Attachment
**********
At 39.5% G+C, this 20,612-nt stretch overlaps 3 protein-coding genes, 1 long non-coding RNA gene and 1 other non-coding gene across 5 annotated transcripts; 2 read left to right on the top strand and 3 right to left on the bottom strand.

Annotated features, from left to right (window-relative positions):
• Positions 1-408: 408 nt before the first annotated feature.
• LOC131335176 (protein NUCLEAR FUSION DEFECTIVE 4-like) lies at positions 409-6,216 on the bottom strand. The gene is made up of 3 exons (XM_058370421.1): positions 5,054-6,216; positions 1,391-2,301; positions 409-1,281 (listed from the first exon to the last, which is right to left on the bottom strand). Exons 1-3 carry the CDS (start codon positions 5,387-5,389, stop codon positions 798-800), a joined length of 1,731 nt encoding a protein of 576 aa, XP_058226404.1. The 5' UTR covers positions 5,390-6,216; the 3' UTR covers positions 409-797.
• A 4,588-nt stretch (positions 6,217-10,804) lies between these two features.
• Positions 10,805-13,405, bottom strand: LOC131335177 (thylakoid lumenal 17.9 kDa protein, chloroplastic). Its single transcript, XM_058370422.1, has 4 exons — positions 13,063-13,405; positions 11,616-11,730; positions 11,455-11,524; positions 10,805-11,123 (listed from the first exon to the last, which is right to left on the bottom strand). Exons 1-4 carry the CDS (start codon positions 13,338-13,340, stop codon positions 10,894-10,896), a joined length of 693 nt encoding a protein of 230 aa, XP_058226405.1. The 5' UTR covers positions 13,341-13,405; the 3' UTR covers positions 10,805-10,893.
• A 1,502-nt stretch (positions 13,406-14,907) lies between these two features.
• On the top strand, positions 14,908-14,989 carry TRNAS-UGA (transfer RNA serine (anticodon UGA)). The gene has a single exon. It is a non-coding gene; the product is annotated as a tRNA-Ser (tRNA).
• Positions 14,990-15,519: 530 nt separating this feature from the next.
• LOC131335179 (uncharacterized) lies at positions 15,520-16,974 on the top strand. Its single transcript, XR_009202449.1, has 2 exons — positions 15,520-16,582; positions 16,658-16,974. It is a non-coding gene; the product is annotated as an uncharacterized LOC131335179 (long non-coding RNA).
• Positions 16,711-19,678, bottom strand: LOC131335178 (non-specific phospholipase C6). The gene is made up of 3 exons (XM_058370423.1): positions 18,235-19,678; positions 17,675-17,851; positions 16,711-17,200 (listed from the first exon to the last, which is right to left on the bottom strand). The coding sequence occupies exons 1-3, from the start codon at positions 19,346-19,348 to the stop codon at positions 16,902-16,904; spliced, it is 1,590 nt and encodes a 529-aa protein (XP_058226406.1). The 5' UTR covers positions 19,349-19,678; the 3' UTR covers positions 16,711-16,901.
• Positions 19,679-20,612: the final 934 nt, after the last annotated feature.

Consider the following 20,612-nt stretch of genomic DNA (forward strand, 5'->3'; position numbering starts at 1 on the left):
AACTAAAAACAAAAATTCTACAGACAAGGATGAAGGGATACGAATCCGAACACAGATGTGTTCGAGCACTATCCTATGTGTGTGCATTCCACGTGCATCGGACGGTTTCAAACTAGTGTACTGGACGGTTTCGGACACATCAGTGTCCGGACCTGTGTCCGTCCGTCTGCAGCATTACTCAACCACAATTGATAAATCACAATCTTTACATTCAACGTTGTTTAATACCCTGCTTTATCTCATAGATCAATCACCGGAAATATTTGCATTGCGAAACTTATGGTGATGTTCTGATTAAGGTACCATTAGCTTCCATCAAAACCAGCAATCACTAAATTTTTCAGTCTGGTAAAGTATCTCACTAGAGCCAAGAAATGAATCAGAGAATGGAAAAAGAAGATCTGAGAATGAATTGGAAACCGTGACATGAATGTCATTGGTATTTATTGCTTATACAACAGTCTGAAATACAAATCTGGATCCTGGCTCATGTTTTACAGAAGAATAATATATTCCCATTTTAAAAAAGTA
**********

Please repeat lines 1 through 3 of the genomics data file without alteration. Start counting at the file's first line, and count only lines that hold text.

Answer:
At 39.5% G+C, this 20,612-nt stretch overlaps 3 protein-coding genes, 1 long non-coding RNA gene and 1 other non-coding gene across 5 annotated transcripts; 2 read left to right on the top strand and 3 right to left on the bottom strand.

Annotated features, from left to right (window-relative positions):
• Positions 1-408: 408 nt before the first annotated feature.